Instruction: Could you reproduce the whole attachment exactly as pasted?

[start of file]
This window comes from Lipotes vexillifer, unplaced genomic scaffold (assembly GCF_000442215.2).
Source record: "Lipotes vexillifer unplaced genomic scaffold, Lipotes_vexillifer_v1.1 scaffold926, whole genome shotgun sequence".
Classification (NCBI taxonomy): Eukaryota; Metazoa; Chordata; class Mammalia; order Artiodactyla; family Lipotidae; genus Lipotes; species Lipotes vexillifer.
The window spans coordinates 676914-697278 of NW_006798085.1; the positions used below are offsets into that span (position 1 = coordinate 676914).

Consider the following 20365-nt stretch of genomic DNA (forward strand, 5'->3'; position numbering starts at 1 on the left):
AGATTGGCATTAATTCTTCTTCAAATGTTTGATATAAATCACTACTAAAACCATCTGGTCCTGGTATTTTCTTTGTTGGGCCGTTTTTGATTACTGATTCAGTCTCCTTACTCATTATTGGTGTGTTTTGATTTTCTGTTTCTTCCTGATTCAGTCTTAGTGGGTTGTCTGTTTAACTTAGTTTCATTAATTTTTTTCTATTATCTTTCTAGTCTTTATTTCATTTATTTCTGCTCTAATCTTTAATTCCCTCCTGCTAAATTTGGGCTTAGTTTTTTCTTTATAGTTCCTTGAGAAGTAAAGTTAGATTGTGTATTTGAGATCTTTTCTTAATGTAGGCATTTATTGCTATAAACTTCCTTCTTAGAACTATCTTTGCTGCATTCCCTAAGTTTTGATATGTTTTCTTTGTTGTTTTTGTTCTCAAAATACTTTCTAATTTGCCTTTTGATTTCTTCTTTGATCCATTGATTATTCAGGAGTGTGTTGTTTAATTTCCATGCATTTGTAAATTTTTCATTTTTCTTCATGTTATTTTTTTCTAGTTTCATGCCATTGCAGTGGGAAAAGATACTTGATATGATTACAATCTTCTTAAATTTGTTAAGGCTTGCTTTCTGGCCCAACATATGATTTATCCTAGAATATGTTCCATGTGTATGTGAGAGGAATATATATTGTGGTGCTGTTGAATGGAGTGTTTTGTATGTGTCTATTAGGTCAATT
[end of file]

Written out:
This window comes from Lipotes vexillifer, unplaced genomic scaffold (assembly GCF_000442215.2).
Source record: "Lipotes vexillifer unplaced genomic scaffold, Lipotes_vexillifer_v1.1 scaffold926, whole genome shotgun sequence".
Classification (NCBI taxonomy): Eukaryota; Metazoa; Chordata; class Mammalia; order Artiodactyla; family Lipotidae; genus Lipotes; species Lipotes vexillifer.
The window spans coordinates 676914-697278 of NW_006798085.1; the positions used below are offsets into that span (position 1 = coordinate 676914).

Consider the following 20365-nt stretch of genomic DNA (forward strand, 5'->3'; position numbering starts at 1 on the left):
AGATTGGCATTAATTCTTCTTCAAATGTTTGATATAAATCACTACTAAAACCATCTGGTCCTGGTATTTTCTTTGTTGGGCCGTTTTTGATTACTGATTCAGTCTCCTTACTCATTATTGGTGTGTTTTGATTTTCTGTTTCTTCCTGATTCAGTCTTAGTGGGTTGTCTGTTTAACTTAGTTTCATTAATTTTTTTCTATTATCTTTCTAGTCTTTATTTCATTTATTTCTGCTCTAATCTTTAATTCCCTCCTGCTAAATTTGGGCTTAGTTTTTTCTTTATAGTTCCTTGAGAAGTAAAGTTAGATTGTGTATTTGAGATCTTTTCTTAATGTAGGCATTTATTGCTATAAACTTCCTTCTTAGAACTATCTTTGCTGCATTCCCTAAGTTTTGATATGTTTTCTTTGTTGTTTTTGTTCTCAAAATACTTTCTAATTTGCCTTTTGATTTCTTCTTTGATCCATTGATTATTCAGGAGTGTGTTGTTTAATTTCCATGCATTTGTAAATTTTTCATTTTTCTTCATGTTATTTTTTTCTAGTTTCATGCCATTGCAGTGGGAAAAGATACTTGATATGATTACAATCTTCTTAAATTTGTTAAGGCTTGCTTTCTGGCCCAACATATGATTTATCCTAGAATATGTTCCATGTGTATGTGAGAGGAATATATATTGTGGTGCTGTTGAATGGAGTGTTTTGTATGTGTCTATTAGGTCAATT